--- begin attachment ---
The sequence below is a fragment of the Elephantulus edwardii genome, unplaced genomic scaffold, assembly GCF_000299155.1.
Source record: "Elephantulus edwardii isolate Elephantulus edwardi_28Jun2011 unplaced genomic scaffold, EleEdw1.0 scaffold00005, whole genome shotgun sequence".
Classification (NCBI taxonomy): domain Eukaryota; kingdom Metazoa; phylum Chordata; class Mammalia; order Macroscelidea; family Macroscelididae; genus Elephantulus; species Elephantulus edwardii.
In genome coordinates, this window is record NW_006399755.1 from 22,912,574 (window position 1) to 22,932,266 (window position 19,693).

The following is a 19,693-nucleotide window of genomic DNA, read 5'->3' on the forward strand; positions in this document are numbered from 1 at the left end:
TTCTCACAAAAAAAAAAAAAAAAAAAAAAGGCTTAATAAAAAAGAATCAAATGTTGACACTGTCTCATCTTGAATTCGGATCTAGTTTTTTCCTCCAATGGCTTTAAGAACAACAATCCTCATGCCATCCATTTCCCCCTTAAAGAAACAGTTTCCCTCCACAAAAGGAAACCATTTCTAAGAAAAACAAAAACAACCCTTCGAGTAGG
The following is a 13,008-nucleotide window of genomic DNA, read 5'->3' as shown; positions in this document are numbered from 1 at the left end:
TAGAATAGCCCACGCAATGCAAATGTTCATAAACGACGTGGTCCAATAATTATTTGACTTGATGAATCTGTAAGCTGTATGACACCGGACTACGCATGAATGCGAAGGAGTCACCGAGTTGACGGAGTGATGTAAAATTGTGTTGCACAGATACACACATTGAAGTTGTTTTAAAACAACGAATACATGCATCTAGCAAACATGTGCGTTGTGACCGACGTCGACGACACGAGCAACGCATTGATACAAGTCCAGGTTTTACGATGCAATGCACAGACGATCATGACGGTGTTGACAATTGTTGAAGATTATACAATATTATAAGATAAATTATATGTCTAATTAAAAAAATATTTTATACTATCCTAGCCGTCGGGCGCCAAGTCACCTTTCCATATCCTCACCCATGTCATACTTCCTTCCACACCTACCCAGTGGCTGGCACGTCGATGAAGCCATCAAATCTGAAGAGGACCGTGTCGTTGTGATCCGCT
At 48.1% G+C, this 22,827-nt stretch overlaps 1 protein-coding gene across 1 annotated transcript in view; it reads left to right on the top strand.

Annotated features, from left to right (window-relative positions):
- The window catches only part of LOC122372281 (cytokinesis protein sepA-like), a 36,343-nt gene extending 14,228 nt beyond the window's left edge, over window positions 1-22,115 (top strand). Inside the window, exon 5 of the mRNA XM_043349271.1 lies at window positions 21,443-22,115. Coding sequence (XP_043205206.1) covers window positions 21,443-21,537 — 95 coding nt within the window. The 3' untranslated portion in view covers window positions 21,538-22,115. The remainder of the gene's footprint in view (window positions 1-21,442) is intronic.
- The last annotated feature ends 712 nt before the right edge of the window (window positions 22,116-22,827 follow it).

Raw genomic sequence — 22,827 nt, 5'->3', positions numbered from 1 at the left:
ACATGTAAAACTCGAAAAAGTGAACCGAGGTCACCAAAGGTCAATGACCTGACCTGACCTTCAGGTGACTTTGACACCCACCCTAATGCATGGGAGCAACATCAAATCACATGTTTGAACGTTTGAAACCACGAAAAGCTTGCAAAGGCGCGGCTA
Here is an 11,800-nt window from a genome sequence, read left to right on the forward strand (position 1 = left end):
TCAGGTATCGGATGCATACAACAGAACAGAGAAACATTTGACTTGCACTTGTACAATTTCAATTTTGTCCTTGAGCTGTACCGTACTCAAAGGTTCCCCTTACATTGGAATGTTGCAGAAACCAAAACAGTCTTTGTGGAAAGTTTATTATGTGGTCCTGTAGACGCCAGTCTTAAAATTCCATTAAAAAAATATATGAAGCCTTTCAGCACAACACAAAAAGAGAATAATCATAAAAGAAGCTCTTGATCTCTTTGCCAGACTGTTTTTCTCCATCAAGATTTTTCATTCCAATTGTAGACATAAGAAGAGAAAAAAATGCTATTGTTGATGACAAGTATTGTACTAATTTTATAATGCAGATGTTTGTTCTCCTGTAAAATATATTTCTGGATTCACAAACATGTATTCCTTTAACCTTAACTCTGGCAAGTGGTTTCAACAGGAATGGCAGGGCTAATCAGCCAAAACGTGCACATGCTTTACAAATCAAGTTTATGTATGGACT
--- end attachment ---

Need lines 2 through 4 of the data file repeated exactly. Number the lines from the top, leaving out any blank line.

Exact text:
Source record: "Elephantulus edwardii isolate Elephantulus edwardi_28Jun2011 unplaced genomic scaffold, EleEdw1.0 scaffold00005, whole genome shotgun sequence".
Classification (NCBI taxonomy): domain Eukaryota; kingdom Metazoa; phylum Chordata; class Mammalia; order Macroscelidea; family Macroscelididae; genus Elephantulus; species Elephantulus edwardii.
In genome coordinates, this window is record NW_006399755.1 from 22,912,574 (window position 1) to 22,932,266 (window position 19,693).